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Management of childhood osteoporosis
  1. N J Shaw
  1. Birmingham Children’s Hospital, Birmingham, UK;{at}

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I read with interest this recent review article that summarises current knowledge about this subject. I have a number of comments that are pertinent to the discussion. As the authors allude to, there is currently a lack of good evidence on which we can base preventive management. Although calcium and vitamin D supplements are routinely used by some paediatric rheumatologists, there appears to be only one short term study suggesting this may be beneficial for bone density.1 The two studies quoted in relation to growth hormone therapy are methodologically flawed because neither have accounted for the change in apparent bone density, which will occur in any child who grows better for any reason when assessed by modalities such as dual energy x ray absorptiometry2,3

As illustrated by another article in the August 2002 edition of Archives,4 there is a lack of good evidence on which to base much paediatric management and it is imperative that further research, especially randomised controlled trials, is undertaken in the area of prophylaxis against osteoporosis in children with chronic disease on steroids. Paediatric endocrinologists will be familiar with the flurry of small uncontrolled studies undertaken in numerous groups of children with short stature when recombinant growth hormone became available. Many reports of short term improvements in growth velocity have not been supported by long term outcomes in height. There is a risk that a similiar phenomenon will occur with the use of bisphosphonates in children with chronic disease and low bone density without properly designed studies and satisfactory outcome measures.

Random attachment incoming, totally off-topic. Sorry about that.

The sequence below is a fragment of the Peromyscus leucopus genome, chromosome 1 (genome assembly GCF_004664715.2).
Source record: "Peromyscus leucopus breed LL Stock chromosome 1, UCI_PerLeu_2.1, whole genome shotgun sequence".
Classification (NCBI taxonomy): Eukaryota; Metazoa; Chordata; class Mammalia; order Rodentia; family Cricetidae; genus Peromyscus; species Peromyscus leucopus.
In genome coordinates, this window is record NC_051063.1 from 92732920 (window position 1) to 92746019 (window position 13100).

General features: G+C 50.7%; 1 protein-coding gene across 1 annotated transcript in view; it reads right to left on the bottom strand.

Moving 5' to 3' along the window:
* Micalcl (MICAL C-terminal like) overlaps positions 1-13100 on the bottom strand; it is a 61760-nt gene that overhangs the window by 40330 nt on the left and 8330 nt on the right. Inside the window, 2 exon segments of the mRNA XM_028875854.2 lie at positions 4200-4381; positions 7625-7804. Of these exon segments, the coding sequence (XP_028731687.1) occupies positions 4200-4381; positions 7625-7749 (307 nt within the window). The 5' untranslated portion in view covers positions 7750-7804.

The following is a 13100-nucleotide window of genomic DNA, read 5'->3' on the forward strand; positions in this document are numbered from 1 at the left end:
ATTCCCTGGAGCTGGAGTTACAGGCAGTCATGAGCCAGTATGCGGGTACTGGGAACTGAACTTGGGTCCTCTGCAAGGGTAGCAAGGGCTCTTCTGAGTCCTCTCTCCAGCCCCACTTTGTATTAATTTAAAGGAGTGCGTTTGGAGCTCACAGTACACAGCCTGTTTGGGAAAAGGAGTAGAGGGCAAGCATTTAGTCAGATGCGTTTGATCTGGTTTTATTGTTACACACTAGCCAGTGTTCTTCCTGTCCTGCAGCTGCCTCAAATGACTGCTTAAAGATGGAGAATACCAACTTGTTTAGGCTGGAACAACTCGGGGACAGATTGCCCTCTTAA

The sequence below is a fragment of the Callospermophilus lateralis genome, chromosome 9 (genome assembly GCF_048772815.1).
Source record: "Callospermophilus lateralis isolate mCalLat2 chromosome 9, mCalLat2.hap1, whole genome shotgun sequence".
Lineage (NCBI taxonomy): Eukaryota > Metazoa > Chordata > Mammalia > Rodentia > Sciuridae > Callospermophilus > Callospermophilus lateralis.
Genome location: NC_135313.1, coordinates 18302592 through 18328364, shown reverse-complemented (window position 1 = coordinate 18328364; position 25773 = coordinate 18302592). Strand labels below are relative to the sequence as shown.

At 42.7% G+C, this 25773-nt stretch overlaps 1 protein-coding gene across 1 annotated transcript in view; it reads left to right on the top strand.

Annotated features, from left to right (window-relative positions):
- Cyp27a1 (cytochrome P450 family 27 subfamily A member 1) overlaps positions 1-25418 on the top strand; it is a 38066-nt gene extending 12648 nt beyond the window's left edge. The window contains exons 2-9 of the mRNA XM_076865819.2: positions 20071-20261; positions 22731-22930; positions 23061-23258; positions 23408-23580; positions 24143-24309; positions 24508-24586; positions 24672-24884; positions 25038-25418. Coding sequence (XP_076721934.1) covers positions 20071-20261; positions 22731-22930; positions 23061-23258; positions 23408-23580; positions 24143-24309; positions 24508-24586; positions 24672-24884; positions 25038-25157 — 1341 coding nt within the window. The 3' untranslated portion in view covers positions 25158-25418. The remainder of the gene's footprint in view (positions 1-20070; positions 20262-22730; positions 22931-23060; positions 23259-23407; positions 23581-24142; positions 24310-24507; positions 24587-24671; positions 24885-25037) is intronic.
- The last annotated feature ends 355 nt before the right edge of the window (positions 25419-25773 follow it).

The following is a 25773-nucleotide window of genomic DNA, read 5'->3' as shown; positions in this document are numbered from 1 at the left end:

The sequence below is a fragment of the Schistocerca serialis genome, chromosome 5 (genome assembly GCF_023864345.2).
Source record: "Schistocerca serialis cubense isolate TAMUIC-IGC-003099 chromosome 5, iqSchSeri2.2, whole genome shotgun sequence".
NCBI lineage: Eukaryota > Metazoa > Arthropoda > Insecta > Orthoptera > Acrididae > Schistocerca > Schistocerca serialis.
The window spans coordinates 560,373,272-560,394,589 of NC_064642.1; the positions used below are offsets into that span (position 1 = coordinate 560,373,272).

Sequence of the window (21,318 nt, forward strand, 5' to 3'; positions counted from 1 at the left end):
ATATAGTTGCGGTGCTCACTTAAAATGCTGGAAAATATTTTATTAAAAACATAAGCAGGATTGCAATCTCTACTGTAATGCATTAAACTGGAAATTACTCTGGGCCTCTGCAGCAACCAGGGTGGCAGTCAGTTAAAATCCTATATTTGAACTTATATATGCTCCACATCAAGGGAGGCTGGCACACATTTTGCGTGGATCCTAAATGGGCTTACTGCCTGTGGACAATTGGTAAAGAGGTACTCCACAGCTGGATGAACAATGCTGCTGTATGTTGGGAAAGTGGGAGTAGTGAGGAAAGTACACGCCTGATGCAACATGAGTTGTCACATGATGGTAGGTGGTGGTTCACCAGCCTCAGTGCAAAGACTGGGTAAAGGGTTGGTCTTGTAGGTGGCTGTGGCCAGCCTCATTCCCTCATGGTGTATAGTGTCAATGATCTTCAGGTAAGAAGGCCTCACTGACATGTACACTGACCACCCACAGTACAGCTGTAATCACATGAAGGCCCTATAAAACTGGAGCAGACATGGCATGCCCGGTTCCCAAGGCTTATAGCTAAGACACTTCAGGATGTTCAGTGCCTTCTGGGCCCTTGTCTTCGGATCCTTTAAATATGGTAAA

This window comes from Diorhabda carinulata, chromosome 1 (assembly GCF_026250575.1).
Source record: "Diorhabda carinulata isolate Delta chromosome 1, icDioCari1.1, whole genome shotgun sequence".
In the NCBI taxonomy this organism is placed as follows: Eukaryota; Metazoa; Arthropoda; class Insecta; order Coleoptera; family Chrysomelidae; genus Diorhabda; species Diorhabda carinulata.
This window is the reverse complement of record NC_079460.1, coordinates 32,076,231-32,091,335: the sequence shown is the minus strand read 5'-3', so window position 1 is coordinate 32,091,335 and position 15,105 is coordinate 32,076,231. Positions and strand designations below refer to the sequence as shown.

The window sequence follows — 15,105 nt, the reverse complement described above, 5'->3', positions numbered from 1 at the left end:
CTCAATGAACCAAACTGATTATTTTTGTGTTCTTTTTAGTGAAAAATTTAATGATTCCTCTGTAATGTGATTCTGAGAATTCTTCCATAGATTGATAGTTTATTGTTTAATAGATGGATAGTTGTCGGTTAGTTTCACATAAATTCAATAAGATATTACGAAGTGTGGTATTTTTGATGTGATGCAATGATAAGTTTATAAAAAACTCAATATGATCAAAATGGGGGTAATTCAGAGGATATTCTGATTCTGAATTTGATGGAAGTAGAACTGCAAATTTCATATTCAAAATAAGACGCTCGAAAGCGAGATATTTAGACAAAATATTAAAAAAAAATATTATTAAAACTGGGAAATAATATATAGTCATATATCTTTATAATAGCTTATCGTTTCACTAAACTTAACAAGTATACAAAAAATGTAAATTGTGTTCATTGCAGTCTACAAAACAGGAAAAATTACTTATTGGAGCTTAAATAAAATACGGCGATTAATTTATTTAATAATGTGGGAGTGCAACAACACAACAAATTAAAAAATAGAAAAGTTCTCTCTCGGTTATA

The use of glucocorticoids in children with chronic disease occurs across many paediatric subspecialities and I would argue strongly that the management and prevention of osteoporosis requires specialist expertise just as the management of growth retardation currently does. It is important that in each tertiary centre such a specialist service is provided by one department that has expertise in the interpretation of bone density scans in children and the management of children with osteoporosis. Such individuals may not only be paediatric endocrinologists but may be a paediatric rheumatologist, a general paediatrician with a special interest in bone disease or a metabolic bone disease subspecialist. It is only in this way that we can learn more about the management of this condition and avoid children being treated inappropriately.